The Burning Time (Timeline 10/27/62)

The Burning Time (Timeline 10/27/62 Book 5) by James Philip is the fifth in a series of alternate history books, which together will complete an overall story arc, with a point of departure in which the Cuban Missile Crisis gets critical. It proves to be no more the end of history than was the end of the Cold War, although the United States starts out perceiving it as such. Lack of vigilance, lack of complete information, vanity, and lack of appreciation for who your friends are has its price – especially for your friends.

This set of books in the timeline are mainly written from a British perspective. There is an additional, overlapping series showing events almost entirely in the United States, and from an American perspective. You might also say that a Maltese perspective plays a key role in this, the main series. Malta is certainly the star among locations. Finally, this volume, and some of the others, are not without the perspective of historical or imagined characters in or from foreign locations. More often you merely see the impact on world events of what antagonists are doing.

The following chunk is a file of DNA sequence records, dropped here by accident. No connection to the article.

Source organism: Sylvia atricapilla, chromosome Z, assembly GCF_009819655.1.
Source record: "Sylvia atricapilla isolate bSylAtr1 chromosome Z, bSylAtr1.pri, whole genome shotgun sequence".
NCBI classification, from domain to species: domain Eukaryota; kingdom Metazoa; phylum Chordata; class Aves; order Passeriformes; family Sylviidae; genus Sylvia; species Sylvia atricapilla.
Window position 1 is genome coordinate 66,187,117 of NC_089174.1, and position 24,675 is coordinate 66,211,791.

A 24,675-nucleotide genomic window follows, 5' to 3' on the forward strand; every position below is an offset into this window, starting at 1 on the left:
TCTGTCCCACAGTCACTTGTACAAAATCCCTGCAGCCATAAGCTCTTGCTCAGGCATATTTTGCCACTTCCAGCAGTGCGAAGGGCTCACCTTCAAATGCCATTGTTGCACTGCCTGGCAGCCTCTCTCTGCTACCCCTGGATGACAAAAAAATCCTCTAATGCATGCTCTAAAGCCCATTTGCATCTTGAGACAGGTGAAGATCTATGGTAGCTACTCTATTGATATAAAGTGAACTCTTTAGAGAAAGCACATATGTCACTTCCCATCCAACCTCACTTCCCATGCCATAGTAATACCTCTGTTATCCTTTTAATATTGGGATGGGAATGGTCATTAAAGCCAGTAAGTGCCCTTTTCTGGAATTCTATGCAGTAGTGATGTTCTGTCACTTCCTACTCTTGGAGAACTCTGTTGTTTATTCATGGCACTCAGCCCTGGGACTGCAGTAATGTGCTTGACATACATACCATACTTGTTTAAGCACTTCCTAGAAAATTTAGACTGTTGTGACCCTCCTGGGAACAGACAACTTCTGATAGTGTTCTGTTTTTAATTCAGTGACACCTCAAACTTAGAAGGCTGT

The Burning Time is a bargain $3.99 on Kindle. As mentioned previously, and so far true throughout the series, editing could have improved things. Not the story, but the effect of skidding to a halt in the flow when you, if you’re like me, run into a typo, spelling error, repeated word, or such. The story is so compelling, at least for me, and the major characters so dear to me, it is well worth errors and periodic trudges through expository setup.